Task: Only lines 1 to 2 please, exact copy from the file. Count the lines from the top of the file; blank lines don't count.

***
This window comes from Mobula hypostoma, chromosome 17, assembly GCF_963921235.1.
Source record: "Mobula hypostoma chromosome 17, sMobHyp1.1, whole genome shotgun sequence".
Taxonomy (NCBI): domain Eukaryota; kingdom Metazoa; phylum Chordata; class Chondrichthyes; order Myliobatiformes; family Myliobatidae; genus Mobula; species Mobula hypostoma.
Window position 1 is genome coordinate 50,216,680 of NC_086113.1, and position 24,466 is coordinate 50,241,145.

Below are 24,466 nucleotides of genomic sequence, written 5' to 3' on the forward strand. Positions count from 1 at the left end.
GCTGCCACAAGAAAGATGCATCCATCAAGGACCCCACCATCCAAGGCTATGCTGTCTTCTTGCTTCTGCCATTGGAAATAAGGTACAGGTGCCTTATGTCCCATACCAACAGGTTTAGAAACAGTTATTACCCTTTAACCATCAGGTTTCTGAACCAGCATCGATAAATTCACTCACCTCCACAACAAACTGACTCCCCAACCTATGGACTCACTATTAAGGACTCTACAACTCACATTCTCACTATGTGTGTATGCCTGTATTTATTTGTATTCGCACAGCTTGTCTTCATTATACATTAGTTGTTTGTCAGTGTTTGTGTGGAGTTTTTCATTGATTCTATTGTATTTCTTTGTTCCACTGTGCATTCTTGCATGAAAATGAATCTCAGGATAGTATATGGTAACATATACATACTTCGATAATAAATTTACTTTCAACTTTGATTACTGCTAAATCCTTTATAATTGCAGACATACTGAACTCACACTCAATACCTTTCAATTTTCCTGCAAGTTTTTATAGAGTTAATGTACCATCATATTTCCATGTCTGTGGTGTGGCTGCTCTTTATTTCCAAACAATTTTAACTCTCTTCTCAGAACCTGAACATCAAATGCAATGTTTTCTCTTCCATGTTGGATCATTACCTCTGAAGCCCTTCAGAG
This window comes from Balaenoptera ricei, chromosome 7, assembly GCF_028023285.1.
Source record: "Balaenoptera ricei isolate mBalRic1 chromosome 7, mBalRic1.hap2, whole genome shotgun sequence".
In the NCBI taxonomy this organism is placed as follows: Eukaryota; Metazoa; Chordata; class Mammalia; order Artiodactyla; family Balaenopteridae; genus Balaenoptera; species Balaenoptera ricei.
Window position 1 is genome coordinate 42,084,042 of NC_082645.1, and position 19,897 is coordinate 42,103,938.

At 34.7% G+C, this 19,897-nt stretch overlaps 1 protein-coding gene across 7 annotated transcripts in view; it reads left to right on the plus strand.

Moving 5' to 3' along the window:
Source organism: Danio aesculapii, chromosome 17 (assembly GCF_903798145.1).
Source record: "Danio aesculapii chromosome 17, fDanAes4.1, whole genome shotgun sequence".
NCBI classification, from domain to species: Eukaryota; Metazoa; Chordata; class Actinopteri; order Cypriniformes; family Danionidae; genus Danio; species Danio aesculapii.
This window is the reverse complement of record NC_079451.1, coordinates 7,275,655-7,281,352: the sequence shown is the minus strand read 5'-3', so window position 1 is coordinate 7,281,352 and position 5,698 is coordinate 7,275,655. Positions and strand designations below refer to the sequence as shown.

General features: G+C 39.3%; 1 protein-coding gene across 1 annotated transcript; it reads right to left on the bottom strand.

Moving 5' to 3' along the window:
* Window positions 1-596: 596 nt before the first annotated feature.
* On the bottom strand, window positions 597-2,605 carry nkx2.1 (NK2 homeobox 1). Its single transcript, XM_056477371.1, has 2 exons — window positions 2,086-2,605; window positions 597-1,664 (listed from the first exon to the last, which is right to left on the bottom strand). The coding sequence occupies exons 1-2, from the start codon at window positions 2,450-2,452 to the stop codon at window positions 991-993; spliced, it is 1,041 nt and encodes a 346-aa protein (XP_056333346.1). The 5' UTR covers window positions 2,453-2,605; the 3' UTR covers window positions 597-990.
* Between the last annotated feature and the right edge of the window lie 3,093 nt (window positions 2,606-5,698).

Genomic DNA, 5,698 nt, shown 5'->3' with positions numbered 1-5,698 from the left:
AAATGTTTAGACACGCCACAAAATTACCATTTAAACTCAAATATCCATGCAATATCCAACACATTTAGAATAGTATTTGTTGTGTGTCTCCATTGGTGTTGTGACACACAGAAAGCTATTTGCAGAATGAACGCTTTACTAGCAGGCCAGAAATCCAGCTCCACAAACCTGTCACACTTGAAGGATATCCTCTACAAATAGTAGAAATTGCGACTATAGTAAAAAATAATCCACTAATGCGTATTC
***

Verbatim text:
This window comes from Mobula hypostoma, chromosome 17, assembly GCF_963921235.1.
Source record: "Mobula hypostoma chromosome 17, sMobHyp1.1, whole genome shotgun sequence".